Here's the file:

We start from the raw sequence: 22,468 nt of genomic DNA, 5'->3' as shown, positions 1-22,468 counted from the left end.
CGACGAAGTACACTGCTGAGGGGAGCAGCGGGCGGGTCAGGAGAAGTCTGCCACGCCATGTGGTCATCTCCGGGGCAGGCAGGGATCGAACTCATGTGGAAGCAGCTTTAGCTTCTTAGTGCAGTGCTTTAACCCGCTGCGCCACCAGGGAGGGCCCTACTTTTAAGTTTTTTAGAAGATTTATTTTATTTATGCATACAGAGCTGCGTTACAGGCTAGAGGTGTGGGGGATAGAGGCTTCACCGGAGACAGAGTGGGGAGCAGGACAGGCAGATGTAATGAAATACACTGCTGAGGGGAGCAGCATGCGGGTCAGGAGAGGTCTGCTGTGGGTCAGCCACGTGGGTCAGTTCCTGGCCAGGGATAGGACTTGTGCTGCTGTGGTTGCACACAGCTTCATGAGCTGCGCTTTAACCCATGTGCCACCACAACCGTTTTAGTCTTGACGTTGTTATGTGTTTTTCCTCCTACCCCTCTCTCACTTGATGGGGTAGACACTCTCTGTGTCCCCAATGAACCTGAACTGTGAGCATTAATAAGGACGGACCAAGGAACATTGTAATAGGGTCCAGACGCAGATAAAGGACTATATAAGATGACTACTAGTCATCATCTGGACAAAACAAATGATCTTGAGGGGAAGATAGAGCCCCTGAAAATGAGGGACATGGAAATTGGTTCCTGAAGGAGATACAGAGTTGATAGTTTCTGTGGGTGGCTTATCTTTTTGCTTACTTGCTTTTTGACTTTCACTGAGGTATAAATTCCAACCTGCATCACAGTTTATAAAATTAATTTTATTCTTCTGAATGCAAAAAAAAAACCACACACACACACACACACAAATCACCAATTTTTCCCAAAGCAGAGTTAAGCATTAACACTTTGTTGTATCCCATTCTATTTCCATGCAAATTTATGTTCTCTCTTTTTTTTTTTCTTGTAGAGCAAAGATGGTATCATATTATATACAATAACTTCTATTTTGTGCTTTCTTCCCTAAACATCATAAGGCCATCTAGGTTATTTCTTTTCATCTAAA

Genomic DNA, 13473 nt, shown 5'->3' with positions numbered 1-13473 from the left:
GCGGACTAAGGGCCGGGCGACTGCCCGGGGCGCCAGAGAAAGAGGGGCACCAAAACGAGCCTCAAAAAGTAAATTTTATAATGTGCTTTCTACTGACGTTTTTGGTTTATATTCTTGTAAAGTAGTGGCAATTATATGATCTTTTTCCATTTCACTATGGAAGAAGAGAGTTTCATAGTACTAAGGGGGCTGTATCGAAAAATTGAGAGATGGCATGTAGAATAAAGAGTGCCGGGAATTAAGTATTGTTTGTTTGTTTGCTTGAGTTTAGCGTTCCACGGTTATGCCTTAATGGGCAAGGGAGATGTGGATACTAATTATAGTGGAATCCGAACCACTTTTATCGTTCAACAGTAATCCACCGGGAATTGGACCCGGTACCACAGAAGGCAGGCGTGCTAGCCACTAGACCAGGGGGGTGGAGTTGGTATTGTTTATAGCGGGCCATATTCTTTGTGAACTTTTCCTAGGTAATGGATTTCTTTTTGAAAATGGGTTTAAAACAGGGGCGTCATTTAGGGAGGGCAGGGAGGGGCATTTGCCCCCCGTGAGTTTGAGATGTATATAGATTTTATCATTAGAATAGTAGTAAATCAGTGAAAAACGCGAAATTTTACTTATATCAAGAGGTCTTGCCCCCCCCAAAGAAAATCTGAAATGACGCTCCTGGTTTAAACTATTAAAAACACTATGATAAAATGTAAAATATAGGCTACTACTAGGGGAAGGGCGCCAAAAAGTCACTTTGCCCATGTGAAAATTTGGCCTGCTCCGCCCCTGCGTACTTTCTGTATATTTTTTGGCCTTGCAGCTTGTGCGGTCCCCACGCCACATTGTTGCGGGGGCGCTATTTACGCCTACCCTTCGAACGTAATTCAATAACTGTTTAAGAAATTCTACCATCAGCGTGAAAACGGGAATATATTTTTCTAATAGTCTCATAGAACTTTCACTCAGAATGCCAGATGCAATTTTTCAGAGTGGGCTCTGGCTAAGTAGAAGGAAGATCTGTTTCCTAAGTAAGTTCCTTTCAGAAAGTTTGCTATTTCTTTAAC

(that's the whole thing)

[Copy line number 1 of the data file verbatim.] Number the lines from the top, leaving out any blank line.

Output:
We start from the raw sequence: 22,468 nt of genomic DNA, 5'->3' as shown, positions 1-22,468 counted from the left end.